The information is from an internal briefing, which was leaked.
Last week, the Department of Justice released 18 new FISC opinions related to Section 702 as part of an EFF FOIA lawsuit. (Of course, they don’t mention EFF or the lawsuit. They make it sound as if it was their idea.)
There’s probably a lot in these opinions. In one Kafkaesque ruling, a defendant was denied access to the previous court rulings that were used by the court to decide against it:
…in 2014, the Foreign Intelligence Surveillance Court (FISC) rejected a service provider’s request to obtain other FISC opinions that government attorneys had cited and relied on in court filings seeking to compel the provider’s cooperation.
The provider’s request came up amid legal briefing by both it and the DOJ concerning its challenge to a 702 order. After the DOJ cited two earlier FISC opinions that were not public at the time—one from 2014 and another from 2008—the provider asked the court for access to those rulings.
The provider argued that without being able to review the previous FISC rulings, it could not fully understand the court’s earlier decisions, much less effectively respond to DOJ’s argument. The provider also argued that because attorneys with Top Secret security clearances represented it, they could review the rulings without posing a risk to national security.
The court disagreed in several respects. It found that the court’s rules and Section 702 prohibited the documents release. It also rejected the provider’s claim that the Constitution’s Due Process Clause entitled it to the documents.
This kind of government secrecy is toxic to democracy. National security is important, but we will not survive if we become a country of secret court orders based on secret interpretations of secret law.
President Barack Obama’s public accusation of Russia as the source of the hacks in the US presidential election and the leaking of sensitive e-mails through WikiLeaks and other sources has opened up a debate on what constitutes sufficient evidence to attribute an attack in cyberspace. The answer is both complicated and inherently tied up in political considerations.
The administration is balancing political considerations and the inherent secrecy of electronic espionage with the need to justify its actions to the public. These issues will continue to plague us as more international conflict plays out in cyberspace.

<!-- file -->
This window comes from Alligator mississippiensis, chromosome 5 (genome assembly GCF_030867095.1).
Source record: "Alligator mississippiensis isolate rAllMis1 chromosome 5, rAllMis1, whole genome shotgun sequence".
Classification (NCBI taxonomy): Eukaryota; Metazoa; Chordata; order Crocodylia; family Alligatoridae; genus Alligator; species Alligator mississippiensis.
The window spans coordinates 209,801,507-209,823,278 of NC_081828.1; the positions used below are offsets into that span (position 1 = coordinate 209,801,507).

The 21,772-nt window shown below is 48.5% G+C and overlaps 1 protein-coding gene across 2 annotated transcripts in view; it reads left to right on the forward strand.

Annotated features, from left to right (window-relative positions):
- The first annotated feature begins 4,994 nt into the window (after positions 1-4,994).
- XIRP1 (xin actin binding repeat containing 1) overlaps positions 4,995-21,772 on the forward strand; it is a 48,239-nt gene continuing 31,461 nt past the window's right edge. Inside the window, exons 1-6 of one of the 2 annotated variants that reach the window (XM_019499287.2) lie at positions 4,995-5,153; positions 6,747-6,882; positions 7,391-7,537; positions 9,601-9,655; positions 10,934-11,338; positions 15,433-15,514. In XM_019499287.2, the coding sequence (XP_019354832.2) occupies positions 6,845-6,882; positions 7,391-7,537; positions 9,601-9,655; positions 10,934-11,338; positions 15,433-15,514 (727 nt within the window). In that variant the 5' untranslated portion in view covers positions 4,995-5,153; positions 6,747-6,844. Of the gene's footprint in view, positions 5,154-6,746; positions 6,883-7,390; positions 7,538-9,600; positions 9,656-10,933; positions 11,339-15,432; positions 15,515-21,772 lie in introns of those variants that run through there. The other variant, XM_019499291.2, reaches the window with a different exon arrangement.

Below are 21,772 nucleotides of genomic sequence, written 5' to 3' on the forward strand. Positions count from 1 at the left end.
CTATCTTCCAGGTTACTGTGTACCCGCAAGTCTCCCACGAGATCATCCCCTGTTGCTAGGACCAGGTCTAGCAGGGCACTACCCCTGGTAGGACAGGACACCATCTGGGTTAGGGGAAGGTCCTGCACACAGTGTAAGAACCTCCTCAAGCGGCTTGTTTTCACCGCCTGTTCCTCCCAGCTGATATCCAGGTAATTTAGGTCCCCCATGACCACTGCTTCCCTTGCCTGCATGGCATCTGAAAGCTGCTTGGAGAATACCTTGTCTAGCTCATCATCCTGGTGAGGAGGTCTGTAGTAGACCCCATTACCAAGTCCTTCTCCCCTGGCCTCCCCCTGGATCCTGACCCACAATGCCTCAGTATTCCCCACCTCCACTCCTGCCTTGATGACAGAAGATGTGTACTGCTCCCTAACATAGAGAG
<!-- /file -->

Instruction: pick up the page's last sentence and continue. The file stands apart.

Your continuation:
It’s true that it’s easy for an attacker to hide who he is in cyberspace. We are unable to identify particular pieces of hardware and software around the world positively. We can’t verify the identity of someone sitting in front of a keyboard through computer data alone. Internet data packets don’t come with return addresses, and it’s easy for attackers to disguise their origins. For decades, hackers have used techniques such as jump hosts, VPNs, Tor and open relays to obscure their origin, and in many cases they work. I’m sure that many national intelligence agencies route their attacks through China, simply because everyone knows lots of attacks come from China.
On the other hand, there are techniques that can identify attackers with varying degrees of precision. It’s rarely just one thing, and you’ll often hear the term “constellation of evidence” to describe how a particular attacker is identified. It’s analogous to traditional detective work. Investigators collect clues and piece them together with known mode of operations. They look for elements that resemble other attacks and elements that are anomalies. The clues might involve ones and zeros, but the techniques go back to Sir Arthur Conan Doyle.
The University of Toronto-based organization Citizen Lab routinely attributes attacks against the computers of activists and dissidents to particular Third World governments. It took months to identify China as the source of the 2012 attacks against the New York Times. While it was uncontroversial to say that Russia was the source of a cyberattack against Estonia in 2007, no one knew if those attacks were authorized by the Russian government—until the attackers explained themselves. And it was the Internet security company CrowdStrike, which first attributed the attacks against the Democratic National Committee to Russian intelligence agencies in June, based on multiple pieces of evidence gathered from its forensic investigation.